Here is the remarkable story of how our consumer society has evolved since Victorian times. It’s a journey of discovery that puts our favourite brands into their historical context, alongside royal coronations, two world wars, man landing on the moon and right up to the computer and digital age. Laid out chronologically, the Time Tunnel reflects how daily life has been transformed by the invention of the railway, the motor car, and the aeroplane; and how entertainment has been enlivened by the arrival of cinema, radio and television.
Memories are triggered by an abundance of toys and games that, since the 1950s, have reflected the most popular television programmes. Magazine covers illustrate the change in style and fashion, while colourful graphic posters connected to the product aspirations of each period.
Amongst this merriment of memories, there are many underlying stories to consider – the rapid advance in technology, the passing of the domestic servant, the emancipation of women, the takeover of the self-service store, the increasing variety of convenience foods, the benefits of refrigeration, as well as the growth of plastics.
Whether or not you are a lover of nostalgia, package design, or the history of our throwaway society, this Time Tunnel offers the ultimate treasure trove of childhood memories – toys and sweets, crisps and breakfast cereals. It’s also a revelation into the culture and lifestyle of our grandparents’ generation, where it’s worth remembering that the items on display were once the cutting edge of their time.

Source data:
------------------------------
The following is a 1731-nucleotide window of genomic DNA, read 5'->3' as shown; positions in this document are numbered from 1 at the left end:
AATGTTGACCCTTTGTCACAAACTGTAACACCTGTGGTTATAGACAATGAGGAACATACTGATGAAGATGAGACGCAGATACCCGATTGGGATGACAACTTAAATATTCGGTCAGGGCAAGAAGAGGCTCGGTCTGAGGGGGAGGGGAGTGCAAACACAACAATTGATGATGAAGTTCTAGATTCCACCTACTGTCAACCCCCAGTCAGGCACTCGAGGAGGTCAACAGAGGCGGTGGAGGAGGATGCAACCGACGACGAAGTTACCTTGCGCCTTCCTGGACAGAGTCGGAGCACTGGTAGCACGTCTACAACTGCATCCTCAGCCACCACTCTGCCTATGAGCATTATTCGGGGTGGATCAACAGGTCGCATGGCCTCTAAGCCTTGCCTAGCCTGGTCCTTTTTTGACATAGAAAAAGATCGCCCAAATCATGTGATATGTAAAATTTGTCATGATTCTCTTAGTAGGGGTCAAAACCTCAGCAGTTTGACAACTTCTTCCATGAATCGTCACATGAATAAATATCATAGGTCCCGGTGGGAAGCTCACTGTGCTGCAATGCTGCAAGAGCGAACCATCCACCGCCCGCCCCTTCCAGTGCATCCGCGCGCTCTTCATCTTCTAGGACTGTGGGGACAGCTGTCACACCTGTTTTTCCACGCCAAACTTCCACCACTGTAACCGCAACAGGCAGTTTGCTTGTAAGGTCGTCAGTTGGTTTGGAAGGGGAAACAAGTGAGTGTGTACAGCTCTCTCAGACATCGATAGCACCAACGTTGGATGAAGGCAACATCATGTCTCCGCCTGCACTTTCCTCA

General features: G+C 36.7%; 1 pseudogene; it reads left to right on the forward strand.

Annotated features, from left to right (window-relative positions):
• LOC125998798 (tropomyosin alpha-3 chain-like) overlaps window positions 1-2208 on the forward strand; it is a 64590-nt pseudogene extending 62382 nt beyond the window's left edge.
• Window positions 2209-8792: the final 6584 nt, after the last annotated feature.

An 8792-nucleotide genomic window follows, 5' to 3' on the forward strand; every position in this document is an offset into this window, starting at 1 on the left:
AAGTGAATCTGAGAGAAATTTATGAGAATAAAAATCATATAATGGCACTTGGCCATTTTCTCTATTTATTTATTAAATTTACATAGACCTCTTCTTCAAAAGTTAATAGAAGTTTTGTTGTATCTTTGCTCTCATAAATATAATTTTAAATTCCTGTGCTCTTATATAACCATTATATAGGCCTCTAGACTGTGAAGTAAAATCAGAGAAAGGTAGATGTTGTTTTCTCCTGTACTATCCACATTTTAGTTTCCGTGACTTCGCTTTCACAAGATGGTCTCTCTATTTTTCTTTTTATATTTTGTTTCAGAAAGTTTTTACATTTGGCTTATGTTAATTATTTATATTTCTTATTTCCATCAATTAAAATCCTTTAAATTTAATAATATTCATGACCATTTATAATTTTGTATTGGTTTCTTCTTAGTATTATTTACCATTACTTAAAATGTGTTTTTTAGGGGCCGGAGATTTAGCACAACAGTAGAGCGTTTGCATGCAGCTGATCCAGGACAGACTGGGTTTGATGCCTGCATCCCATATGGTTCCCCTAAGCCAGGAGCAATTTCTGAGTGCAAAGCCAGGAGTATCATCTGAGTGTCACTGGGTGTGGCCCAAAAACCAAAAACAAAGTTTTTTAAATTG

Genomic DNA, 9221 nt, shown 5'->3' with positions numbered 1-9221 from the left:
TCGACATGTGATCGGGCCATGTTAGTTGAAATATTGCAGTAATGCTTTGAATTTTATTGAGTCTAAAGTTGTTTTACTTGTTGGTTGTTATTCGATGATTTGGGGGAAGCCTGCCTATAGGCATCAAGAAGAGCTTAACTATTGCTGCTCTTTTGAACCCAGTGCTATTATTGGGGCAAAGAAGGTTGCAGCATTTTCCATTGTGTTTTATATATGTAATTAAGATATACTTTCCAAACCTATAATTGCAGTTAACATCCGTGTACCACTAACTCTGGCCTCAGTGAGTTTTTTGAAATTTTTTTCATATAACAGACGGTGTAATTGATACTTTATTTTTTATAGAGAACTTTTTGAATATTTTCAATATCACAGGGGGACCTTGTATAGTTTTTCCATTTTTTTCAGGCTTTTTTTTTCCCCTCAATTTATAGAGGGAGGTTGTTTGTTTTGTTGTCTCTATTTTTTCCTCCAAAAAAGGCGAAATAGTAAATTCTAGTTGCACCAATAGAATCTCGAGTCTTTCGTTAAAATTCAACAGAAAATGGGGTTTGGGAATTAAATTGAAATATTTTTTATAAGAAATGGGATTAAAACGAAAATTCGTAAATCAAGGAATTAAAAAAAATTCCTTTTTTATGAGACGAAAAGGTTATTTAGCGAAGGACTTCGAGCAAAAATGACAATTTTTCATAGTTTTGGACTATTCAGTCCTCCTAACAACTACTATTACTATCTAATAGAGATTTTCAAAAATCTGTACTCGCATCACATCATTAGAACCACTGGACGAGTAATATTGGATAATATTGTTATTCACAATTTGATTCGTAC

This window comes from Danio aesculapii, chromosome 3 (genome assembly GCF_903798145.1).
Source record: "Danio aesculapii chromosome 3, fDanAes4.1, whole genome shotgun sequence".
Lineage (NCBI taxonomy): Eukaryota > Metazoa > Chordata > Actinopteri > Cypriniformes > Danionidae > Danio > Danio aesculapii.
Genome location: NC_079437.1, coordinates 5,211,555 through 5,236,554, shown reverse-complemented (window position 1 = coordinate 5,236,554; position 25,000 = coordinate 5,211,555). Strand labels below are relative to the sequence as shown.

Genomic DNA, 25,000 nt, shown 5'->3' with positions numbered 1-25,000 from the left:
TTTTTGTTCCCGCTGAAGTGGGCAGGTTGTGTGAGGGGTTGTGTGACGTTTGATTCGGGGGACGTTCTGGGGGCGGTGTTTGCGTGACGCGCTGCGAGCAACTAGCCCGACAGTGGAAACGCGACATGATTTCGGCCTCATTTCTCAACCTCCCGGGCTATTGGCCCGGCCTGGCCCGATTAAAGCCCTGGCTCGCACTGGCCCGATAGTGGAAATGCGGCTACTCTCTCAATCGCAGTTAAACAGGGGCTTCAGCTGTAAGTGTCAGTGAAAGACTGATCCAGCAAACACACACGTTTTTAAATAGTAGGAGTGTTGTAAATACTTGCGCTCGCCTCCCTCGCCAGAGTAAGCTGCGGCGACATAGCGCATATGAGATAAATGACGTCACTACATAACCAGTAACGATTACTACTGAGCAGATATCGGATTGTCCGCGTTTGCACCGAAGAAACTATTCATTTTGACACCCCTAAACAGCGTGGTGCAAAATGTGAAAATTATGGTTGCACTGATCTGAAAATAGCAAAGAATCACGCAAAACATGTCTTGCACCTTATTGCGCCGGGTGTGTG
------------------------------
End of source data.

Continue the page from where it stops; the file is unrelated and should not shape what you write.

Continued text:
Fifty years ago, Robert Opie saw the need to unravel the fascinating story of how consumer products and promotion had evolved since Victorian times. By 1975 Robert had enough material to hold his own exhibition, The Pack Age, at the Victoria & Albert Museum. After a sixteen year career in market research, he opened the first museum devoted to the history of packaging and advertising in Gloucester in 1984.
Although the focus of Robert’s research has been the history of supermarket brands, his other interests extend to all other aspects of our consumer story: toys and games, travel and transport, leisure and entertainment, magazines and newspapers, technology and fashion, as well as the evidence of historic events like wars, major exhibitions and royal occasions. All this gives a wider context to the everyday history of marketing trends.
You can take your pick as to whether Robert Opie is a consumer historian or a supermarket archaeologist, but after writing some twenty books and appearing on endless television and radio shows, he has become a leading authority on his subject.
Perhaps less well known is his passion for the history of ancillary subjects, from entertainment and transport to toys and communication.